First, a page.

Within a month of the trilateral US-India-Japan naval exercise off the coast of Okinawa comes the news that the warships of China and Pakistan held a joint drill off the Somali coast. Interestingly, China broke the news of the drill which was held on April 22. From the Chinese account, 3 of their warships and a Pakistani guided missile destroyer took part in the drill. The scope of the drill seems limited but the political symbolism of the two countries cooperating in securing the ‘global commons’ in the Indian Ocean cannot be overlooked. China may take in its stride the establishment of the trilateral US-India-Japan ‘trilateral dialogue’ mechanism on regional and international issues but military or security cooperation between the three flourishing democracies is an altogether different kettle of fish, as they say.
Meanwhile, a delegation of Chinese scholars from the China Institutes of Contemporary International Relations which visited Pakistan last week at the invitation of the Islamabad Policy Research Institute has made a thoughtful proposal - Sino-Pak cooperation for ’stabilising’ Afghanistan. Interestingly, the Chinese proposal envisages the setting up of a ‘trilateral arrangement’ with Pakistan and Afghanistan that could neutralise the “nexus between the US and India” over the Afghan problem. It needs to be noted that the Chinese delegation arrived in Islamabad after holding consultations with Afghan counterparts and officials in Kabul and amidst the sensational Wall Street Journal story that Pak PM Yousaf Gilani proposed to Afghan President Hamid Karzai the viability of the two countries dumping their so-called partnership with US and teaming up with China to craft a new geopolitical vector in the Asian drama.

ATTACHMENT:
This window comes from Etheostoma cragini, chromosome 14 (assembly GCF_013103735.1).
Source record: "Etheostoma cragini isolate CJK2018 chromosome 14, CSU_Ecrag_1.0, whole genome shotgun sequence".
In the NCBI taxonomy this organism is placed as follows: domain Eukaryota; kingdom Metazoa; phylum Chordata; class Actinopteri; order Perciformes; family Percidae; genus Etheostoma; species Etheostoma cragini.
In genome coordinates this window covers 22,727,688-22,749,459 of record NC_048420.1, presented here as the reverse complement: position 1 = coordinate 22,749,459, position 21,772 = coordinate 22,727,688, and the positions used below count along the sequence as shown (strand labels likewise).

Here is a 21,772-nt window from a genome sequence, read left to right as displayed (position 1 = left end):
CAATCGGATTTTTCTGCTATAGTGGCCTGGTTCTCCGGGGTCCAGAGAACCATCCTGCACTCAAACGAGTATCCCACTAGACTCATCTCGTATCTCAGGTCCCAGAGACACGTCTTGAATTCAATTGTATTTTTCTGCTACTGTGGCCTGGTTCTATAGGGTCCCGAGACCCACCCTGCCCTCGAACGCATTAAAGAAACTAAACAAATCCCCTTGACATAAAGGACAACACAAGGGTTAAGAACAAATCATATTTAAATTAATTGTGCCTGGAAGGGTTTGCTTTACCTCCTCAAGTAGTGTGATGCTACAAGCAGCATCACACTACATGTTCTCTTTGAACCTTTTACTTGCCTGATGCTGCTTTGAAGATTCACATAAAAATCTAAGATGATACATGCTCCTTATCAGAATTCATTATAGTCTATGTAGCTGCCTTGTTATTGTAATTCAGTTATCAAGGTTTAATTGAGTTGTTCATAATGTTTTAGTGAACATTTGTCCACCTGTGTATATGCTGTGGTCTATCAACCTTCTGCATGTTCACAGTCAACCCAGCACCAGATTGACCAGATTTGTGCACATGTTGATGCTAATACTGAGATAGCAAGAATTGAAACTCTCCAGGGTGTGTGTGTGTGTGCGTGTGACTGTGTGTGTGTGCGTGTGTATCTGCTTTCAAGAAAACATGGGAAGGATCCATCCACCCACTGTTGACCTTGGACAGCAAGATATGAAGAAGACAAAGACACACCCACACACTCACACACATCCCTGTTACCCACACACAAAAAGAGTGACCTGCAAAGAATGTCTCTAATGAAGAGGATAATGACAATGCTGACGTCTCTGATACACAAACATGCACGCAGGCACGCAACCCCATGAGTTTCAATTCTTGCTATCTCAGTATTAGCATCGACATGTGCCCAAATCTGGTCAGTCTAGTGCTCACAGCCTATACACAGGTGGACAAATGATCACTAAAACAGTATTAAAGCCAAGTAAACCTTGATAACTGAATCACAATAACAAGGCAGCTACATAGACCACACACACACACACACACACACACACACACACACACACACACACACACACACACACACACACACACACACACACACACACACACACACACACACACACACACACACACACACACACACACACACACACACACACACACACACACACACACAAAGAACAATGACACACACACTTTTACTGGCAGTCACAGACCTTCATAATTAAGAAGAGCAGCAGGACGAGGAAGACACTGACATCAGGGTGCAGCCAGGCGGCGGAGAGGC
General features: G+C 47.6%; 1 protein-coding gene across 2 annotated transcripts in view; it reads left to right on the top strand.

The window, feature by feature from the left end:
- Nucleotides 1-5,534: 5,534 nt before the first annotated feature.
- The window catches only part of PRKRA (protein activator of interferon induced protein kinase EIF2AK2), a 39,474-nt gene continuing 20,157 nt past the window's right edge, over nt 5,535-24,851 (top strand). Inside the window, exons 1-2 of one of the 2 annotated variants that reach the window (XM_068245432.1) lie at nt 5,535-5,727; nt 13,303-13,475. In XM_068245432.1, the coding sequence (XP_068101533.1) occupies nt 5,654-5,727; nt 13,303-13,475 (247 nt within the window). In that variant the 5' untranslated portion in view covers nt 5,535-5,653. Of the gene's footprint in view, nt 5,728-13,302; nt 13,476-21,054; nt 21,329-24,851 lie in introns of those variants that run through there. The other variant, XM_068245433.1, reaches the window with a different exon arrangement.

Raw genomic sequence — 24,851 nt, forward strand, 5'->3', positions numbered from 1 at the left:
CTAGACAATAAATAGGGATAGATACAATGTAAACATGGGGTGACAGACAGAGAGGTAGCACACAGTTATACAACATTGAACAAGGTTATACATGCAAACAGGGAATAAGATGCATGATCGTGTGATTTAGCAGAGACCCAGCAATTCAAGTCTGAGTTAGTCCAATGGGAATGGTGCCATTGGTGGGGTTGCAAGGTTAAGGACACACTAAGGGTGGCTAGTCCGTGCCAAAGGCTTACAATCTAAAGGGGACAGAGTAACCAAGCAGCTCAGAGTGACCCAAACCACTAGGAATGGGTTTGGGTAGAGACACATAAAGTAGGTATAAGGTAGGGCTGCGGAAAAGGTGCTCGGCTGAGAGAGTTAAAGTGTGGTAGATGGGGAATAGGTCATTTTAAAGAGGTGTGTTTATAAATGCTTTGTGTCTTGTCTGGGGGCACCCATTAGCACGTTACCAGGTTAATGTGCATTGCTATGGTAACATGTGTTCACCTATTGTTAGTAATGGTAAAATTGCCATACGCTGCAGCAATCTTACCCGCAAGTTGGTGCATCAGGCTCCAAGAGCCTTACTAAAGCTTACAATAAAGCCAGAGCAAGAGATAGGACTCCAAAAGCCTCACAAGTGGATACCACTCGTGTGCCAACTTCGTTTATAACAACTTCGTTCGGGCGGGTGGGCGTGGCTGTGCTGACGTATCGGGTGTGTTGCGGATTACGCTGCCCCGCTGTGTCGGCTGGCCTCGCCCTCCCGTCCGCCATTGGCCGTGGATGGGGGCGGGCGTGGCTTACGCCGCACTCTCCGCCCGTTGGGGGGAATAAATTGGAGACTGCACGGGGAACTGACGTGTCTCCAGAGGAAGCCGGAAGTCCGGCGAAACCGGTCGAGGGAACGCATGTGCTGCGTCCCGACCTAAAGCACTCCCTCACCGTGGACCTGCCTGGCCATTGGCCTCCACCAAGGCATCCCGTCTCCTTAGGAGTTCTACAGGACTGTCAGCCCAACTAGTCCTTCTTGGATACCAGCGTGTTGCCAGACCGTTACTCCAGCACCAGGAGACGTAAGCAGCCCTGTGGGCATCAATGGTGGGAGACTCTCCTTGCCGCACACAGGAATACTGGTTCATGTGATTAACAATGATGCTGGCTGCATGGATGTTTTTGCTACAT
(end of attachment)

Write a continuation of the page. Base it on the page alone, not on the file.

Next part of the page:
Perhaps, the missing link here is that the US keeps shying away from persuading Afghanistan to form a ‘trilateral arrangeement’ with India. Perhaps, US is chary that Karzai won’t look at such an idea even with one eye and one ear closed. Or, perhaps, US truly lacks the leverage in Kabul. Or, perhaps, US doesn’t want to annoy Pakistan. Or, perhaps, it is a combination of all these unhappy circumstances.
The big question is how Kabul responds to the Chinese ‘Track II’ idea of a China-Pakistan-Afghanistan ‘arrangement’. (There is nothing like an exclusive Track II in the Chinese strategic culture.) Meanwhile, Kabul isn’t ready to host PM Manmohan Singh just yet in early May, within a week of the Taliban announcing the launch of its ’spring offensive’ and the Americans, Pakistanis and Afghans finally sitting down to have their ’strategic dialogue’ on Tuesday. It belies comprehension why South Block chose to ‘leak’ the sensitive information, in the first instance, regarding the earlier idea of PM’s proposed visit to Kabul this week. Grandstanding - to dissimulate that Delhi is into something serious in the HIndu Kush? There was no need of the “leak”. It was literally a kiss of death. Even Barack Obama and David Cameron sneak in and out of Kabul unannounced.
Unsurprisingly, Delhi kept on low key the weekend visit by Marc Grossman, US special representative on Afghanistan, taking note that Washington hastened to characterise the visit as “routine consultations” (implying nothing much should be read into it). Grossman’s priority would have been not to raise hackles in Islamabad which was his next port of call and, that too, when US-Pak ties are on a roller coaster. So, on balance, Delhi may have to rest its oars and be satisfied with the US-India-Japan trilateral forum. Ishah Allah, a forum (involving US and Afghanistan) which would give China’s proposed ‘arrangement’ with Pakistan and Afghanistan a run for the money would materialise some day in the womb of time. .